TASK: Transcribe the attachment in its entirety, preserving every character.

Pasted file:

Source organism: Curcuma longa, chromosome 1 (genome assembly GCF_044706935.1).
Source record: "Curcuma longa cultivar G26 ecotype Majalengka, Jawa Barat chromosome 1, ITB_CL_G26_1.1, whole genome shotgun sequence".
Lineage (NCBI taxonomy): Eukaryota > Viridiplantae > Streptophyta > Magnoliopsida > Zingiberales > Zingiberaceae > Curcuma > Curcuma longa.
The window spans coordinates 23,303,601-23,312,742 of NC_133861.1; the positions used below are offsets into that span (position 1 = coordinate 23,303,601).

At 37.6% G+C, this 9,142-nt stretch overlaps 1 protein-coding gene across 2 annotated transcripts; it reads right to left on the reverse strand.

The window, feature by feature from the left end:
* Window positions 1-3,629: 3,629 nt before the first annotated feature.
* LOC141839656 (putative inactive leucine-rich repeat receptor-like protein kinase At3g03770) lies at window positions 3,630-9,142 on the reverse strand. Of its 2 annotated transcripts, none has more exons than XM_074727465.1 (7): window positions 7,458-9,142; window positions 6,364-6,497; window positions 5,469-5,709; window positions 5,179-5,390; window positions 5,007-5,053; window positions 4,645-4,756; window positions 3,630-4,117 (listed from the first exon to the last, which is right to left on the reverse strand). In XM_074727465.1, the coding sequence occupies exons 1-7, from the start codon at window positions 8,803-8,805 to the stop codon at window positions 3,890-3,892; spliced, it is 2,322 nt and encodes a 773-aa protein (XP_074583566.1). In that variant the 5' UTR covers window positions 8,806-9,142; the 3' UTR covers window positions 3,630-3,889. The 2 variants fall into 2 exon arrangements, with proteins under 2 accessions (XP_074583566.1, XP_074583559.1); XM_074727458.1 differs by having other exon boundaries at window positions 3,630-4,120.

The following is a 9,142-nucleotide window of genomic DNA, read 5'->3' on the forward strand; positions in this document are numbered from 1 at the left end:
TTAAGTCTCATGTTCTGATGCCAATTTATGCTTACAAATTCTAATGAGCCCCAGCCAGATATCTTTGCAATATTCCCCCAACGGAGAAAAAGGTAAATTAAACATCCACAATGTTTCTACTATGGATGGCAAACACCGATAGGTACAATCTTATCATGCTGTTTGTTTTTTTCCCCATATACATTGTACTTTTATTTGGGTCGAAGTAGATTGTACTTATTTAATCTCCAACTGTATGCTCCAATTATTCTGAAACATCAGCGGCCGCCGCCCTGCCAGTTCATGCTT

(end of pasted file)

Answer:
Source organism: Curcuma longa, chromosome 1 (genome assembly GCF_044706935.1).
Source record: "Curcuma longa cultivar G26 ecotype Majalengka, Jawa Barat chromosome 1, ITB_CL_G26_1.1, whole genome shotgun sequence".
Lineage (NCBI taxonomy): Eukaryota > Viridiplantae > Streptophyta > Magnoliopsida > Zingiberales > Zingiberaceae > Curcuma > Curcuma longa.
The window spans coordinates 23,303,601-23,312,742 of NC_133861.1; the positions used below are offsets into that span (position 1 = coordinate 23,303,601).

At 37.6% G+C, this 9,142-nt stretch overlaps 1 protein-coding gene across 2 annotated transcripts; it reads right to left on the reverse strand.

The window, feature by feature from the left end:
* Window positions 1-3,629: 3,629 nt before the first annotated feature.
* LOC141839656 (putative inactive leucine-rich repeat receptor-like protein kinase At3g03770) lies at window positions 3,630-9,142 on the reverse strand. Of its 2 annotated transcripts, none has more exons than XM_074727465.1 (7): window positions 7,458-9,142; window positions 6,364-6,497; window positions 5,469-5,709; window positions 5,179-5,390; window positions 5,007-5,053; window positions 4,645-4,756; window positions 3,630-4,117 (listed from the first exon to the last, which is right to left on the reverse strand). In XM_074727465.1, the coding sequence occupies exons 1-7, from the start codon at window positions 8,803-8,805 to the stop codon at window positions 3,890-3,892; spliced, it is 2,322 nt and encodes a 773-aa protein (XP_074583566.1). In that variant the 5' UTR covers window positions 8,806-9,142; the 3' UTR covers window positions 3,630-3,889. The 2 variants fall into 2 exon arrangements, with proteins under 2 accessions (XP_074583566.1, XP_074583559.1); XM_074727458.1 differs by having other exon boundaries at window positions 3,630-4,120.

The following is a 9,142-nucleotide window of genomic DNA, read 5'->3' on the forward strand; positions in this document are numbered from 1 at the left end:
TTAAGTCTCATGTTCTGATGCCAATTTATGCTTACAAATTCTAATGAGCCCCAGCCAGATATCTTTGCAATATTCCCCCAACGGAGAAAAAGGTAAATTAAACATCCACAATGTTTCTACTATGGATGGCAAACACCGATAGGTACAATCTTATCATGCTGTTTGTTTTTTTCCCCATATACATTGTACTTTTATTTGGGTCGAAGTAGATTGTACTTATTTAATCTCCAACTGTATGCTCCAATTATTCTGAAACATCAGCGGCCGCCGCCCTGCCAGTTCATGCTT